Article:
TOP 9 ways to help keep weight under control

Do you think that los­ing weight with­out effort is unre­al­is­tic? As soon as you lose weight, do those extra pounds come back with a vengeance? And the cher­ished fig­ure on the scales remains a dream? Sci­en­tists have stud­ied this phe­nom­e­non and came to the con­clu­sion that if you fol­low cer­tain rules in your diet, you can not even think about the fact that the hat­ed kilo­grams will ever return.


Avoid bulky items!

There is a say­ing “if you want to be a boss, dress like a boss”. So if you want to be skin­ny like a super­mod­el, dress up… I think you know how mod­els like to dress: skin­ny jeans and soft-fit­ting sweaters, shirts. Here is their favorite out­fit for every day! The key word is “tight”. Clin­i­cal psy­chol­o­gist Kathy Rykiel says dress­ing appro­pri­ate­ly is a good reminder of your goals about them. Clear­ly see­ing the con­tours of your body in the mir­ror, you sub­con­scious­ly want to take more care of your fig­ure. And with­out any extra effort, you can keep in shape.

All menus on a plate!


Pho­to: Bur­da Media

As you know, fear has big eyes — most peo­ple, see­ing on a plate how much food they can swal­low, save some for the next time. By the size of the pack­age for nuts, it is dif­fi­cult to under­stand how many extra calo­ries go to the fat depot. And the por­tion of food in a dis­pos­able con­tain­er looks small­er than it real­ly is.

Less commercials and cooking shows

It is known that adver­tis­ing is the engine of trade and peo­ple … in the direc­tion of the kitchen. Watch­ing mouth-water­ing com­mer­cials does more than just make us hun­gry. You do not notice how the habit of snack­ing and eat­ing as much junk food as pos­si­ble qui­et­ly leads to extra pounds. Hav­ing drooled at the sight of a juicy ham­burg­er, we are more like­ly to go to the refrig­er­a­tor for sand­wich­es. Even seem­ing­ly innocu­ous cook­ing shows that encour­age cook­ing rather than eat­ing also inspire thoughts about food and increase the risk of overeat­ing. Sci­en­tists say: willpow­er is con­ta­gious! It’s eas­i­er to resist dessert when a friend eats a sal­ad near­by. And if you both like to have a hearty din­ner, then try chang­ing your habits. And get out not in a cafe, but for a walk.


If you put your fork aside several times during a meal or leave the device on a plate, this is how the brain will receive clues about the saturation of the body.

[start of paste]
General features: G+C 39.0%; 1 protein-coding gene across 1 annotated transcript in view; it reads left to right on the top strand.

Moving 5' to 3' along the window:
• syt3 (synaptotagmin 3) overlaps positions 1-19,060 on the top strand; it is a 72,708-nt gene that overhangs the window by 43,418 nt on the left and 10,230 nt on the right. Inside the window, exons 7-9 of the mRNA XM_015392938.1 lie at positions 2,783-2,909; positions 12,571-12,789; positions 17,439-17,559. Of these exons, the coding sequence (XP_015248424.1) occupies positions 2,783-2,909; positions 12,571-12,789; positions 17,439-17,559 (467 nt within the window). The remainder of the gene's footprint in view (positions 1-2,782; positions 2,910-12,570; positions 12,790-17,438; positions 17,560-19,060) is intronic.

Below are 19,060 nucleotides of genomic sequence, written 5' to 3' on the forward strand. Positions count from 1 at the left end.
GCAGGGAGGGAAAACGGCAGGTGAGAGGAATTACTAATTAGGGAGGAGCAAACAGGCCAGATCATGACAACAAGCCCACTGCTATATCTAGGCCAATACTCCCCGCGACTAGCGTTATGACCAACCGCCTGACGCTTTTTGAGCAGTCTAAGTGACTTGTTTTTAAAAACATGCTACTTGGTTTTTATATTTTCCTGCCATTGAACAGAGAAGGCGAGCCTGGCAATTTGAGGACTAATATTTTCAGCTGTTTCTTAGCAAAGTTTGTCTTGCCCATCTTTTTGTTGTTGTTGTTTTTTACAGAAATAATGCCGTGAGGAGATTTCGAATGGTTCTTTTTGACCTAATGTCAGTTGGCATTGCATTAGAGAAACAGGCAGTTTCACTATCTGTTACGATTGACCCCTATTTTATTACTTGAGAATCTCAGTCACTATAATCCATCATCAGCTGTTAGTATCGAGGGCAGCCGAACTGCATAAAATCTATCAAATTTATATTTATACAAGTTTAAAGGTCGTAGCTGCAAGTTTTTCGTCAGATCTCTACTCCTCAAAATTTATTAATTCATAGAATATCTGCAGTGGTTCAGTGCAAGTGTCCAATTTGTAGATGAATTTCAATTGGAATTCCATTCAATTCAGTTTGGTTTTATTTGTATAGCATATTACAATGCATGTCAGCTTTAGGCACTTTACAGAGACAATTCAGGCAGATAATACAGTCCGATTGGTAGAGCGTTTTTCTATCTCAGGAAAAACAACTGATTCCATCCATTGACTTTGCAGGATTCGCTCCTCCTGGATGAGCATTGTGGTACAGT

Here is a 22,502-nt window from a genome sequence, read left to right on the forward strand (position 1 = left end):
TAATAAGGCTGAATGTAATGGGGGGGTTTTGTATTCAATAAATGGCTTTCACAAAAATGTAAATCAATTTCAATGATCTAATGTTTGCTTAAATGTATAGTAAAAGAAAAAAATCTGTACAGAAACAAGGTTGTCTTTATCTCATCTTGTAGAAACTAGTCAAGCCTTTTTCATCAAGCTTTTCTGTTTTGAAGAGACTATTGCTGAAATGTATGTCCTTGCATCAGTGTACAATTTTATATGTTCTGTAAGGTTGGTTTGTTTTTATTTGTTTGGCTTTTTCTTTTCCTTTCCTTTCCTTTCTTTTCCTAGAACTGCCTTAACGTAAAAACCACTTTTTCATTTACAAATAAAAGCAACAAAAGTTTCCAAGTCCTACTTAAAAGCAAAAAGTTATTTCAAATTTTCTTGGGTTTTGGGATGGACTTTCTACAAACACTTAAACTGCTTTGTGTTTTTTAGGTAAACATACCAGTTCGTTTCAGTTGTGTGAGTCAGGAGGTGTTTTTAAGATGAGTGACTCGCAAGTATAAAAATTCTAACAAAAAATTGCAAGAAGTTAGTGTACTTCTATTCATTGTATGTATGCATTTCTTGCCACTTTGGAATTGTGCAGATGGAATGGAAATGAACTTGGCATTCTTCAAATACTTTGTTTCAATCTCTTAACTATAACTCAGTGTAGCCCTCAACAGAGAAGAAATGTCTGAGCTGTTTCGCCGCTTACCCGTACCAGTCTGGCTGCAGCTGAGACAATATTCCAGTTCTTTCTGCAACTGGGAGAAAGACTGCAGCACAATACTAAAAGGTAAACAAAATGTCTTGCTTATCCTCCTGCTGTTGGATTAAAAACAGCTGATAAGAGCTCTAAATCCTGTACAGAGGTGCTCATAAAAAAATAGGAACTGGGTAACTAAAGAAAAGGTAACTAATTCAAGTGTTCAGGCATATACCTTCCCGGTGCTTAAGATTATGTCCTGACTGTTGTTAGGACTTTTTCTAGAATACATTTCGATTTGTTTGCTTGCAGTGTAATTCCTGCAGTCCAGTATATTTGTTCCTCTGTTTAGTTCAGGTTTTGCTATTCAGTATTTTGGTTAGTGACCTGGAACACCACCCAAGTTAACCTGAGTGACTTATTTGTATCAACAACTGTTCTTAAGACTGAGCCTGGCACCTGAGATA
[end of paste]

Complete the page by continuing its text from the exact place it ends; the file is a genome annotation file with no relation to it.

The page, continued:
Pho­to: Bur­da Media

It turns out that putting a fork on a plate dur­ing lunch is how the brain sub­con­scious­ly fix­es the moment of sat­u­ra­tion. If you catch him, you can eas­i­ly stop. Putting aside cut­lery is a sign that you are already full, but have not yet overeat­en. At this point, it’s time to fin­ish the meal.

new hobby

Obsess­ing with one idea of ​​prop­er nutri­tion can lead to a relapse. There­fore, it is bet­ter to occu­py your thoughts with some­thing oth­er than food. A great option to try some­thing new. For exam­ple, a new hob­by. It is to find, since every­thing that you have already tried, prob­a­bly did not have a last­ing effect. New emo­tions, expe­ri­ences and impres­sions will help you avoid temp­ta­tions.

Praise yourself

It turned out that peo­ple who are crit­i­cized a lot by rel­a­tives are more like­ly to suf­fer from excess weight and gain it more eas­i­ly, while hap­py or smart peo­ple who are sur­round­ed by the sup­port and care of friends and rel­a­tives eas­i­ly lose weight and main­tain har­mo­ny. There­fore, praise your­self and as often as pos­si­ble! Don’t focus on fail­ures, focus on suc­cess­es. Write down only 5 things every day that you can praise your­self for. It can be not only things relat­ed to nutri­tion. It’s the lit­tle things that make you feel more con­fi­dent.

Drink from tall glasses

Milkshake and strawberry juice

Pho­to: Bur­da Media

Pro­fes­sor Bri­an Wan­sik from Cor­nell Uni­ver­si­ty con­duct­ed a series of exper­i­ments and proved that peo­ple drink 25–30% more drinks from wide and low glass­es than from thin and tall ones. As they say, an opti­cal illu­sion. Sure­ly you know that drinks are also high in calo­ries. Espe­cial­ly if it’s cock­tails, soda or juice. And if you drink water, choose any glass, there is only one ben­e­fit from water.

Turn on the timer

Set a timer for 20 min­utes and enjoy every bite until the beep sounds. Sci­en­tists have noticed that leisure­ly meals teach us to enjoy small por­tions of food. By the way, in twen­ty min­utes the brain man­ages to receive a sig­nal from the stom­ach, which indi­cates sat­u­ra­tion. If you think that this time may not be enough, try it.

Write down your menu

Get a food diary. Try to care­ful­ly study all your taste pref­er­ences, find the strengths and weak­ness­es in your diet. Think about what you can praise your­self for or vice ver­sa, scold. Per­haps by care­ful­ly writ­ing your menu in your diary: what you snack on, what you have for break­fast and lunch, you can bet­ter under­stand your bad habits. This does not mean that the diary will have to be kept for life. Record­ings are a great help at the begin­ning of the jour­ney. So you can bet­ter nav­i­gate and under­stand: what is your opti­mal por­tion size, ana­lyze how many calo­ries you are con­sum­ing now and how many calo­ries you need to con­sume per day for you. The main thing in this busi­ness is to start! So keep it up! And remem­ber, it is one thing to think or speak, and quite anoth­er to see the real pic­ture!

pho­to Bur­da Media, Foto­lia

Read more:

Is the “no eat­ing after six” diet good for every­one?

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The opin­ion of the edi­tors may not coin­cide with the opin­ion of the author of the arti­cle.

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